Kung Pao Chicken – Few people would be surprised to learn that a large proportion of Chinese food restaurants in America have adopted the dishes to please local palates. If you traveled to China, you would discover the recipes vary from one region to the next, but here in the states, they could vary within a restaurant based on the cook.
Now should you try the fast food type teriyaki restaurant generally run by Korean individuals, the dishes will reflect their version of Chinese and Japanese dishes.
In our small corner of California, this was true of the neighborhood teriyaki restaurant run by an elder Korean lady.
Case in point was their version of Kung Pao Chicken, it had a noticeably sweet garlic flavor and leaned heavily toward the heat. Personally, I loved how the heat challenged you to grab another bite. I often ordered their version because it was so tasty.
Unfortunately, this dish varies greatly, dependent upon where you order it. You can usually count on roasted peanuts and mouth murdering Sichuan peppers. Dried chili peppers coupled with the Sichuan created a taste that for me is practically irresistible.
The good news is creating savory Kung Pao Chicken isn’t really too hard if you have the proper ingredients at your disposal. I decided today would be the time to post my favorite version of a recipe I thoroughly enjoy.
To be honest, I hardly ever order it out anymore, partly because it is difficult to pay 4 times what I know it costs to make the dish and of course, I like my version the best.
Do you enjoy Kung Pao Chicken? If you are ready to try your hand, this is a good recipe to start with. Hey, you could even adapt it to your own tastes. After a few tries, you will probably never order it to go again.
Some prefer cashews, but I tend to gravitate toward dry roasted peanuts. Another change I made was using chicken thigh meat rather than breast. Not only are thighs cheaper, but they also tend to have a bit more flavor.
If you lean toward hotter foods, add more chili peppers and if you want a full-on meal, stir fry it with asparagus, broccoli or bok choy. Steamed white rice is a crowd pleaser, but honestly, I enjoy it more with brown rice.
The takeaway? Create a dish that fits your style and most importantly, your taste buds!
Get the recipe below and enjoy! If you’ve tried the recipe or have any questions, don’t hesitate to let us know below! Also, if you’ve tried it, we’d be happy to hear how it turned out.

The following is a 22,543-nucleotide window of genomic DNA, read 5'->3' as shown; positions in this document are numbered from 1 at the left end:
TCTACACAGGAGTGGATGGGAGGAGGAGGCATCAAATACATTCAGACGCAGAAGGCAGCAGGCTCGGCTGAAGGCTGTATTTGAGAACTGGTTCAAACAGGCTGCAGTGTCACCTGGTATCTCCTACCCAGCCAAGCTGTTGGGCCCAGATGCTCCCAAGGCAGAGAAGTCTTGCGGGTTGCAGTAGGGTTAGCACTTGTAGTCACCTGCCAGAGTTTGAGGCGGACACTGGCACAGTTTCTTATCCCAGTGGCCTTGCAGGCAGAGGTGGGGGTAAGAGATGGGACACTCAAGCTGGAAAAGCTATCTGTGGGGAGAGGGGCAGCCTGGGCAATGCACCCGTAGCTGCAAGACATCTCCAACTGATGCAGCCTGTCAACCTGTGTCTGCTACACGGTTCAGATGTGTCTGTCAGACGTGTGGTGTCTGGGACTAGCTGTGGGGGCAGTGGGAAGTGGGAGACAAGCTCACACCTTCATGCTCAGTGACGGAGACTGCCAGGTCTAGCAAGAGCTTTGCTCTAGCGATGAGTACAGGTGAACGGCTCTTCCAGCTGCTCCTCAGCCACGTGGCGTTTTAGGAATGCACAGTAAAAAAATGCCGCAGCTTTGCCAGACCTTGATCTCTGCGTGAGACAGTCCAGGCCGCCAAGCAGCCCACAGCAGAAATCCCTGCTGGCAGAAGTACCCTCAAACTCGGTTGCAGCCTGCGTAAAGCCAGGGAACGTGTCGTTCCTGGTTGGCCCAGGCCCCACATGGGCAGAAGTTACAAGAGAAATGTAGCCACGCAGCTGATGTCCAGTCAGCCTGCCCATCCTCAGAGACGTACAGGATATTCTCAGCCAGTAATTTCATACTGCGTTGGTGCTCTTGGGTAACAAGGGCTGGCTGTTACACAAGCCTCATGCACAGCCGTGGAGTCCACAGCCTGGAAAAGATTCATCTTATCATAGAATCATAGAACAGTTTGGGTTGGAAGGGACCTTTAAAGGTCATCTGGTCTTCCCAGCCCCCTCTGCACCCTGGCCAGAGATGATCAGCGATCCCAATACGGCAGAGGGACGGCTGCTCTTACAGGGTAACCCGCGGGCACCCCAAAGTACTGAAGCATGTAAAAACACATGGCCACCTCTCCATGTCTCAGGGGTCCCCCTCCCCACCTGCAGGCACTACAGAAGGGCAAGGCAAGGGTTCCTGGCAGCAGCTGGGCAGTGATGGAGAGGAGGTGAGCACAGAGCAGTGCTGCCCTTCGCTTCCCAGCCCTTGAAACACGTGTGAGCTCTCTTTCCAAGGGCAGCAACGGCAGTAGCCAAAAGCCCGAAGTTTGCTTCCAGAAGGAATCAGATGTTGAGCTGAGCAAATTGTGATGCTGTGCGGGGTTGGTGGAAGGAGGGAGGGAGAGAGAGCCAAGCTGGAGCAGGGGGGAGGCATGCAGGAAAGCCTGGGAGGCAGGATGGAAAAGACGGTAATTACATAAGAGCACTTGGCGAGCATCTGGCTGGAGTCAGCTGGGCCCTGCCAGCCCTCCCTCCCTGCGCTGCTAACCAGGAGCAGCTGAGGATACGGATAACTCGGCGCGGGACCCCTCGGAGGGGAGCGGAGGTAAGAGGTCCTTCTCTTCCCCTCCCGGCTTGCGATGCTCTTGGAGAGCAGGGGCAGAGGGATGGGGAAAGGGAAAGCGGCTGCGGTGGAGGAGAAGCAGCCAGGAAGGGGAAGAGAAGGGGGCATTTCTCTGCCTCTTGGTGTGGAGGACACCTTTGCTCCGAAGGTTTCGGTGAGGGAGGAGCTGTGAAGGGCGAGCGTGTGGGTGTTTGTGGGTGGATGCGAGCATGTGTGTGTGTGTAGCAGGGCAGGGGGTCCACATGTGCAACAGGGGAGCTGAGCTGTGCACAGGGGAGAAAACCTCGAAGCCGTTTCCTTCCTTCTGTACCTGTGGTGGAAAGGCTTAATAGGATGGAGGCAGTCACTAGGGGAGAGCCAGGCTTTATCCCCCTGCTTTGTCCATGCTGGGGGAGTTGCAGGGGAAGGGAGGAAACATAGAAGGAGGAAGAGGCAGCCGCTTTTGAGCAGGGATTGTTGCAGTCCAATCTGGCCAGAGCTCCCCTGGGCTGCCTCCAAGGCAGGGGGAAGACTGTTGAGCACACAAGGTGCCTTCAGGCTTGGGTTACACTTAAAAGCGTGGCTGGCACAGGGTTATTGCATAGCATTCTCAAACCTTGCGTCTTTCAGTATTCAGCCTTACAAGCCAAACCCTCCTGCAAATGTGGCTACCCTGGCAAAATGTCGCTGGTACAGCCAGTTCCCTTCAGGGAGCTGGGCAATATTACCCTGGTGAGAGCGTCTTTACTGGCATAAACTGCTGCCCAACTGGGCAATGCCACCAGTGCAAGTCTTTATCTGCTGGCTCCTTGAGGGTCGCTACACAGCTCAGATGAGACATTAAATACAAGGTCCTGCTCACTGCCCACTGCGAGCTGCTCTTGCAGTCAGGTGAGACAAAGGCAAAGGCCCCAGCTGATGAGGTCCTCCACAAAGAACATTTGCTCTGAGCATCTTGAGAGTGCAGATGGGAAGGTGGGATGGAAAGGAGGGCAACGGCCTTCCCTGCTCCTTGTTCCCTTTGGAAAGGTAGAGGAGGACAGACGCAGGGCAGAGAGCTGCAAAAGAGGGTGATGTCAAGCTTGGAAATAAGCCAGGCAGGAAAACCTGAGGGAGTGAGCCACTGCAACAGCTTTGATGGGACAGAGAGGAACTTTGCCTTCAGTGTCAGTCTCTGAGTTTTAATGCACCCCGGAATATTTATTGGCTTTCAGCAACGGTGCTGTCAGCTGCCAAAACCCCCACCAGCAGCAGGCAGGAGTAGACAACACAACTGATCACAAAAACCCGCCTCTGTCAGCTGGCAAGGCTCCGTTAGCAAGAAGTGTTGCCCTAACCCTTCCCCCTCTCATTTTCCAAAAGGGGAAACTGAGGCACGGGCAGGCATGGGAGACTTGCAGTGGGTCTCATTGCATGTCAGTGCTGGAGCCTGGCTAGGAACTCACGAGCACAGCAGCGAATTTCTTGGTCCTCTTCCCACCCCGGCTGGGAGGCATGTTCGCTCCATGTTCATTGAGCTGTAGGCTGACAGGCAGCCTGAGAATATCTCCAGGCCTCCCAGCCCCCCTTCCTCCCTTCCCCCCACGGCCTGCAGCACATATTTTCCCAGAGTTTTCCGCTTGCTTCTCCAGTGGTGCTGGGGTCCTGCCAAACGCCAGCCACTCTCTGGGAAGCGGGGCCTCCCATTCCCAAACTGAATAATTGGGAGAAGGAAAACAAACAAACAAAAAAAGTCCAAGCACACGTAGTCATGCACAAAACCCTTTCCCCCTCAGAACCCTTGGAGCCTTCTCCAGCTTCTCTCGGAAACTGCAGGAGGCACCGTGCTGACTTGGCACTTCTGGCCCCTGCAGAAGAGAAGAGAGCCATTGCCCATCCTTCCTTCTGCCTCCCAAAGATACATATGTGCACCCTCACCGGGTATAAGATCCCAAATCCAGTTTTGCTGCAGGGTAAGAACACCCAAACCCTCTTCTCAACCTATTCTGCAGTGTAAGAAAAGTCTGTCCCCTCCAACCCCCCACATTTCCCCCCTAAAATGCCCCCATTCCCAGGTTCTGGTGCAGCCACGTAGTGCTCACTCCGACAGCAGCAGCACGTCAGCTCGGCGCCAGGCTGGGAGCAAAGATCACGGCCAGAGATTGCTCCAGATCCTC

Kung Pao Chicken
Do you enjoy Kung Pao Chicken? This is a good recipe to start with. Hey, you could even adapt it to your own tastes. After a few tries, you will probably never order it to go again.
- 1 lb chicken breast / thigh
- 1 tsp dark soy sauce
- 1 tbsp Chinese Cooking Wine (or dry sherry)
- 2 tsp baking soda
- 1/2 tsp white pepper
- 1 tbsp dark sauce
- 3 tbsp light soy sauce
- 2 tbsp black vinegar
- 3 tbsp sugar (add more if you want sweet)
- 1 tsp cornstarch
- 1 or 2 tbsp Chinese Cooking wine (or dry sherry)
- 1/2 cup chicken stock
- 2 tbsp cooking oil
- 5 cloves of garlic (minced)
- 2 tbsp minced ginger
- 10 dried chili peppers (cut & take off the seeds)
- 1 tsp Szechuan peppercorns (toasted and lightly grind - this process is optional*)
- 4-6 stalks scallions
- 1/2 cup unsalted peanuts
- 1 tsp sesame oil
- 1/4 cup water
- 1 tbsp sugar
- Marinate the chicken by adding the marinade ingredients in a medium bowl. Set aside.
- Prepare the sauce by mixing all the sauce ingredients in a bowl and set aside.
- Heat 2 tbsp oil over high heat. Cook the marinated chicken and place in a bowl. Set aside.
- In the same wok add another tablespoon oil (in low-medium heat). Add the ginger, garlic, chilies, and Szechuan peppercorns. Stir and cook for 30 seconds or a minute to infuse the flavor on the oil.
- Now, stir up your prepared Kung Pao sauce as the cornstarch may have settled to the bottom, so make sure it’s well incorporated.
- Pour the sauce into the wok and let it boil. Add 1/4 cup of water and 1 tbsp of sugar (optional if you don't want sweet).
- Keep stirring until the sauce has reduced and thickened.
- Add the cooked chicken back to the wok/pot and stir fry all together. Now, you can add the scallions and the unsalted peanuts.
- Give everything a final stir and serve hot with jasmine rice.
1. If black vinegar is not available, you may use apple cider vinegar, rice vinegar or red wine vinegar.
2. Adjust the saltiness level accordingly as soy sauce has different level of sodium. If your sauce tastes too salty, just add more sugar and water.
|Amount Per Serving|
|% Daily Value*|
|Total Fat 38.14 g||58.7%|
|Saturated Fat 6.68 g||33.4%|
|Trans Fat 0.2 g|
|Cholesterol 97.97 mg||32.7%|
|Sodium 1699.79 mg||70.8%|
|Total Carbohydrate 42.88 g||14.3%|
|Dietary Fiber 5.62 g||22.5%|
|Sugars 27.47 g|
|Protein 44.1 g|
|Vitamin A||Vitamin C|
* Percent Daily Values are based on a 2,000 calorie diet. Your daily values may be higher or lower depending on your calorie needs.
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